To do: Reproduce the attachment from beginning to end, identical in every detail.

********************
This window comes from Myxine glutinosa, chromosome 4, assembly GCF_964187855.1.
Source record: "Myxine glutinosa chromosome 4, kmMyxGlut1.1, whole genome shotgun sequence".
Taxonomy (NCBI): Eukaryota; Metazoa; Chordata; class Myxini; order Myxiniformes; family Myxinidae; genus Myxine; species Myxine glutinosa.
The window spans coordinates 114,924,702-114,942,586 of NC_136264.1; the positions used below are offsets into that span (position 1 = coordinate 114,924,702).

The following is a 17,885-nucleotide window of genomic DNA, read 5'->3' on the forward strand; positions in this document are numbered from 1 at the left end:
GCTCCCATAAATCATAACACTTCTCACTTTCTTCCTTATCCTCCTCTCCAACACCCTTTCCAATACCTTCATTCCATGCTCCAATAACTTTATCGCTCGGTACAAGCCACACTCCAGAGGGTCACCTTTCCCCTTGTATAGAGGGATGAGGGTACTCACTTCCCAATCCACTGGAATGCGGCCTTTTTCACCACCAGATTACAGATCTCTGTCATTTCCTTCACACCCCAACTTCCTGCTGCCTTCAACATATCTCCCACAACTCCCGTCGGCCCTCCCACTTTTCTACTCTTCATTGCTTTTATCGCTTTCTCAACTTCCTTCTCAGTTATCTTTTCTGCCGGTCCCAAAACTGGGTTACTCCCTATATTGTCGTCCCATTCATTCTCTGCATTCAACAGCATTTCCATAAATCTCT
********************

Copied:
This window comes from Myxine glutinosa, chromosome 4, assembly GCF_964187855.1.
Source record: "Myxine glutinosa chromosome 4, kmMyxGlut1.1, whole genome shotgun sequence".
Taxonomy (NCBI): Eukaryota; Metazoa; Chordata; class Myxini; order Myxiniformes; family Myxinidae; genus Myxine; species Myxine glutinosa.
The window spans coordinates 114,924,702-114,942,586 of NC_136264.1; the positions used below are offsets into that span (position 1 = coordinate 114,924,702).

The following is a 17,885-nucleotide window of genomic DNA, read 5'->3' on the forward strand; positions in this document are numbered from 1 at the left end:
GCTCCCATAAATCATAACACTTCTCACTTTCTTCCTTATCCTCCTCTCCAACACCCTTTCCAATACCTTCATTCCATGCTCCAATAACTTTATCGCTCGGTACAAGCCACACTCCAGAGGGTCACCTTTCCCCTTGTATAGAGGGATGAGGGTACTCACTTCCCAATCCACTGGAATGCGGCCTTTTTCACCACCAGATTACAGATCTCTGTCATTTCCTTCACACCCCAACTTCCTGCTGCCTTCAACATATCTCCCACAACTCCCGTCGGCCCTCCCACTTTTCTACTCTTCATTGCTTTTATCGCTTTCTCAACTTCCTTCTCAGTTATCTTTTCTGCCGGTCCCAAAACTGGGTTACTCCCTATATTGTCGTCCCATTCATTCTCTGCATTCAACAGCATTTCCATAAATCTCT